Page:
23. The method according to claim 1, wherein said indole derivative is used to reduce adverse side effects of drugs used to treat glaucoma, comprising the step of:
administering said indole derivative with a drug selected from the group consisting of: demecarium, echothiophate and isofluorophate.
24. A composition comprising a compound selected from the group consisting of:[3-(2-acetylamino-ethyl)-2-methyl-1H-indol-5-yl]-carbamic acid methyl ester; [3-(2 -acetylamino-ethyl)-2-phenyl-1H-indol-5-yl]-carbamic acid methyl ester;[3-(3-acetylamino prop-1-yl)-1H-indol-5-yl]-carbamic acid methyl ester;N-[2-(5-methoxycarbonylamino-1H-indol-3-yl)-ethyl]-succinamic acid;[3-(2-acetylamino-ethyl)-1H-indol-5-yl]-carbamic acid allyl ester;[3-(2-acetylamino-ethyl)-1H-indol-5-yl]-carbamic acid 3-hydroxy-prop-1-yl ester; [3-(2-acetylamino-ethyl)-1H-indol-5-yl]-carbamic acid 2,3-dihydroxy-allyl ester; [3-(2-acetylamino-ethyl)-4-(1-methoxy-ethyl)-1-methyl-1H-indol-5-yl]-carbamic acid methyl ester N-[3-(2-acetylamino-ethyl)- 1H-indol-5-yl]-acetamide; [3-(2-acetylamino-ethyl)-1-benzyl-1H-indol-5-yl]-carbamic acid methyl ester; and (1-oxo-2,3,4,9-tetrahydro-1H-β-carbolin-6-yl)-carbamic acid methyl ester, and pharmaceutically acceptable vehicle or carrier.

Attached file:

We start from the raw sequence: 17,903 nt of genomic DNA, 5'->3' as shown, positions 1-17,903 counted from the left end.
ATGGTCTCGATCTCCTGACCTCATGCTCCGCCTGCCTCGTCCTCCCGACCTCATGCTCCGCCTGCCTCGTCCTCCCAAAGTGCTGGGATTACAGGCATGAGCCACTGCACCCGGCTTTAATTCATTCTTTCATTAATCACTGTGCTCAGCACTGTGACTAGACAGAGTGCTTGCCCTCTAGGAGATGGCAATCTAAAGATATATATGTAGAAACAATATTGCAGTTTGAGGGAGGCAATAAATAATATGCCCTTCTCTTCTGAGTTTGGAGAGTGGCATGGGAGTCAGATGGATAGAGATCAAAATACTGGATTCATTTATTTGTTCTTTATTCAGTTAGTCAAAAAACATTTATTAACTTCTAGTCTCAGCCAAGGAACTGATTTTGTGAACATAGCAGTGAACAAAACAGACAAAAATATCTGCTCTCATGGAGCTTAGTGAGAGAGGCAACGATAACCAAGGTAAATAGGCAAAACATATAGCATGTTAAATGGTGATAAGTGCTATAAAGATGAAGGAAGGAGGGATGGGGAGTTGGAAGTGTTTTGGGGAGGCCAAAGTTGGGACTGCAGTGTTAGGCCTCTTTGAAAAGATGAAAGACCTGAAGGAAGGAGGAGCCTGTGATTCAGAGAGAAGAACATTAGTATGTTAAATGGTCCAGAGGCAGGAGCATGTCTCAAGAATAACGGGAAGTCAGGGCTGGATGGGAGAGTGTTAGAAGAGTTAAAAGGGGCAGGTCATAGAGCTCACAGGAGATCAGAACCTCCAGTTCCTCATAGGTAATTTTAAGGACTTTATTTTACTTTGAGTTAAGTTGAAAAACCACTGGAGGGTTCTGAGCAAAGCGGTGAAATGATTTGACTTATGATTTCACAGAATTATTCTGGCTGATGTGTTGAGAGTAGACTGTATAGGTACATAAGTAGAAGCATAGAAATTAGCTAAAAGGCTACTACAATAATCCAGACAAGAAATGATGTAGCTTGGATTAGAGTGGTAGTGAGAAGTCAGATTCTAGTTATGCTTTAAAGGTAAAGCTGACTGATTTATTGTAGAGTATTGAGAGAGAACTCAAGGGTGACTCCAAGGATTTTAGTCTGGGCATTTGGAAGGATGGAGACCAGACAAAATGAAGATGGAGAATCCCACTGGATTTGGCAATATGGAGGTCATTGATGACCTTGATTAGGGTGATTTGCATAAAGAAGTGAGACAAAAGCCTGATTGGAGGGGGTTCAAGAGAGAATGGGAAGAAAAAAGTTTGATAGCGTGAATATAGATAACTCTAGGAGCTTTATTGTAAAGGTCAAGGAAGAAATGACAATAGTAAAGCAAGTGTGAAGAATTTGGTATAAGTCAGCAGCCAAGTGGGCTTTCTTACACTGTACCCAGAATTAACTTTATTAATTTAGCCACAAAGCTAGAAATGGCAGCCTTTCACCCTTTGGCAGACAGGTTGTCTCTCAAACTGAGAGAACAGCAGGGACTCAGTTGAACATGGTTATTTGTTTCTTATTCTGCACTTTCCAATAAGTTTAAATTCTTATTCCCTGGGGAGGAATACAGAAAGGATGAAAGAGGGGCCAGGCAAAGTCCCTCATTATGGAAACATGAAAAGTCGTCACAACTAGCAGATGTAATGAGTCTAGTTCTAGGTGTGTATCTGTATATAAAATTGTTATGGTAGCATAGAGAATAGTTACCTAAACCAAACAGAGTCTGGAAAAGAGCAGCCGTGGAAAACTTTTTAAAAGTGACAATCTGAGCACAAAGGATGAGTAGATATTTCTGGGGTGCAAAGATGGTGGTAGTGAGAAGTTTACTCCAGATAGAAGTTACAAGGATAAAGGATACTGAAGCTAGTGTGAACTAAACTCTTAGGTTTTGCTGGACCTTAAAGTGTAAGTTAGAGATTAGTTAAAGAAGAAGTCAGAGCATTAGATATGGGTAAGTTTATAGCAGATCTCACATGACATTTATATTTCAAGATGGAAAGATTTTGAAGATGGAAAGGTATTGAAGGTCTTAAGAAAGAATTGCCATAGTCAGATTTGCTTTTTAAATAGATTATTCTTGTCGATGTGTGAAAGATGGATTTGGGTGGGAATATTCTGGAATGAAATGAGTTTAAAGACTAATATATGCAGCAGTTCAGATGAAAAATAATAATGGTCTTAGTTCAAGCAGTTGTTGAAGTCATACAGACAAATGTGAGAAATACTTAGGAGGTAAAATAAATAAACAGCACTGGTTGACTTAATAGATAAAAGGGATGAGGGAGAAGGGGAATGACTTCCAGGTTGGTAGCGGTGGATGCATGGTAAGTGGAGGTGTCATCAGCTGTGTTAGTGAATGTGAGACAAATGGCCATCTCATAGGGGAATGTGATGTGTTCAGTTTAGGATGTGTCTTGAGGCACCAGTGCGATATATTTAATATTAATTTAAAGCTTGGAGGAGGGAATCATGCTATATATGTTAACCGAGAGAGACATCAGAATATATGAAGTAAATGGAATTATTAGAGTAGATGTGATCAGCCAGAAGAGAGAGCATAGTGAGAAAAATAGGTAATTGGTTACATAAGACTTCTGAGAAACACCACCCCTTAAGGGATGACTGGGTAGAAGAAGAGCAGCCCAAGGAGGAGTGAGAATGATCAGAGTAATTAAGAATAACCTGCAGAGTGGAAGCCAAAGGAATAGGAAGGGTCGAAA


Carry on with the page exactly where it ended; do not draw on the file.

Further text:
Description

This application claims the benefit of Spanish Application No. P200001916, filed Jul. 28, 2000. This application also claims the benefit of U.S. Provisional Application Ser. No. 60/276,885, filed Mar. 16, 2001.

TECHNICAL FIELD

This invention relates to a method for lowering intraocular pressure, treating ocular hypertension, and treating glaucoma, by administering indole analogues and pharmaceutical compositions.

BACKGROUND OF THE INVENTION